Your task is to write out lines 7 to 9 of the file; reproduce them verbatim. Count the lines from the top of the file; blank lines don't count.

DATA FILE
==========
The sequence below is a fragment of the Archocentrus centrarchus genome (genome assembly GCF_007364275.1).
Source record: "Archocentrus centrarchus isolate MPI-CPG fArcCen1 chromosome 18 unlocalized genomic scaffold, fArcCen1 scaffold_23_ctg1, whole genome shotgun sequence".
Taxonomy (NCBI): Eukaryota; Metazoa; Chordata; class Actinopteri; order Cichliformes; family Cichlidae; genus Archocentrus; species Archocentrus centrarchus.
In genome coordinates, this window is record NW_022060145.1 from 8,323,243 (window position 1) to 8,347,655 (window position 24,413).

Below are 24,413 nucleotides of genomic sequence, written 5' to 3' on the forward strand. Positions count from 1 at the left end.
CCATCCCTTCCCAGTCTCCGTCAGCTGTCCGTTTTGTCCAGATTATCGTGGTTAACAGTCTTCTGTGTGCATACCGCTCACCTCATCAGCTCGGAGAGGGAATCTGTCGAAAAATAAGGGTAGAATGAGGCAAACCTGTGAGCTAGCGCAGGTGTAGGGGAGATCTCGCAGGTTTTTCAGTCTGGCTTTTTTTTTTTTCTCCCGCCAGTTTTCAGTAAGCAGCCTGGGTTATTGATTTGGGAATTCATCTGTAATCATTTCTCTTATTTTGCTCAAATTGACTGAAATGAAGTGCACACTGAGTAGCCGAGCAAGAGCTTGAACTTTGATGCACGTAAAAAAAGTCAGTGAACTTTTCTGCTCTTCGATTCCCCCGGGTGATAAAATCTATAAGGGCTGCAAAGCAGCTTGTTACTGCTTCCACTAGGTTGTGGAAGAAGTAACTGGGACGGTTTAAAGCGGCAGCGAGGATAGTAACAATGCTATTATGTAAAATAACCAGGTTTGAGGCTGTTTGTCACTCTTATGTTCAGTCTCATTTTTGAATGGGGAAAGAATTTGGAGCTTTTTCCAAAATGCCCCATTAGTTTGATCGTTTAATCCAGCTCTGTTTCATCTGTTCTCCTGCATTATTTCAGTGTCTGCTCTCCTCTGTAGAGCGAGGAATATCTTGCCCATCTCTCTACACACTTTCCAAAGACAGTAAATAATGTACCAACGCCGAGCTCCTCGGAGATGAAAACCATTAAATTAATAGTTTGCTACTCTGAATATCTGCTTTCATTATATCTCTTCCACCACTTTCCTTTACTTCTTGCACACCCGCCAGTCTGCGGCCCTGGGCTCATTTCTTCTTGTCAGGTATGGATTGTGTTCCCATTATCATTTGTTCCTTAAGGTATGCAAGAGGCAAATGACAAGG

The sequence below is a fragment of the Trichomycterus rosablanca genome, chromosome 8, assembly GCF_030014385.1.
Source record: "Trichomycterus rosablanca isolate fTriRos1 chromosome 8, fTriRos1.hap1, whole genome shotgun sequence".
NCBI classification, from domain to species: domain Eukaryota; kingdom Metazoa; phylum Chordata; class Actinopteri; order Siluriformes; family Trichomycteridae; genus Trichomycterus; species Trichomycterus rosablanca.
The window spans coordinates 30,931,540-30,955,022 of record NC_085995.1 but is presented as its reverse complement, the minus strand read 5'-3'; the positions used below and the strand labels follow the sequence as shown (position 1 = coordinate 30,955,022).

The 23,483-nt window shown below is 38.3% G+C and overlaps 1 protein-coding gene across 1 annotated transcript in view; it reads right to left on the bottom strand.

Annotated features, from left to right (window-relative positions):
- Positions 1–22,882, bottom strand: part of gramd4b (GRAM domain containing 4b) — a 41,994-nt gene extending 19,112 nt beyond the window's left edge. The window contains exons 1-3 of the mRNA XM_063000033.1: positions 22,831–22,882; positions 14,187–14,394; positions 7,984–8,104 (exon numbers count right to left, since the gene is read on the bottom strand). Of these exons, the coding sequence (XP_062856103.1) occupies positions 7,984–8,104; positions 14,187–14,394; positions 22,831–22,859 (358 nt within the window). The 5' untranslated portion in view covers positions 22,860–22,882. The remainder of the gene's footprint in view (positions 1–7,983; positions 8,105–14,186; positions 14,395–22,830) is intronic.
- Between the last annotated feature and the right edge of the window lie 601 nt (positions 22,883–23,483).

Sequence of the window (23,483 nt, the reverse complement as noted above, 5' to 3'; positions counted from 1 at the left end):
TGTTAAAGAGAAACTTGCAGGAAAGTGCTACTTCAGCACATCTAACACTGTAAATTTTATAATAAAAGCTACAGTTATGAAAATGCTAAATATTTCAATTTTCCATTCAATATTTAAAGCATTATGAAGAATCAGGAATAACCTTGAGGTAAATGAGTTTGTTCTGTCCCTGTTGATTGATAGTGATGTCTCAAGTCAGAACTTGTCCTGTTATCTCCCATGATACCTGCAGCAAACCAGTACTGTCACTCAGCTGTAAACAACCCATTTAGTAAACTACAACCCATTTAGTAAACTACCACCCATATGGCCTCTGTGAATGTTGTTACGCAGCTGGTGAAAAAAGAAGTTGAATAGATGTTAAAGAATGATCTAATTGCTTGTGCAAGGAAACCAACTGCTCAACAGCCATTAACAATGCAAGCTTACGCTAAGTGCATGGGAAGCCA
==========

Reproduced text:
The sequence below is a fragment of the Trichomycterus rosablanca genome, chromosome 8, assembly GCF_030014385.1.
Source record: "Trichomycterus rosablanca isolate fTriRos1 chromosome 8, fTriRos1.hap1, whole genome shotgun sequence".
NCBI classification, from domain to species: domain Eukaryota; kingdom Metazoa; phylum Chordata; class Actinopteri; order Siluriformes; family Trichomycteridae; genus Trichomycterus; species Trichomycterus rosablanca.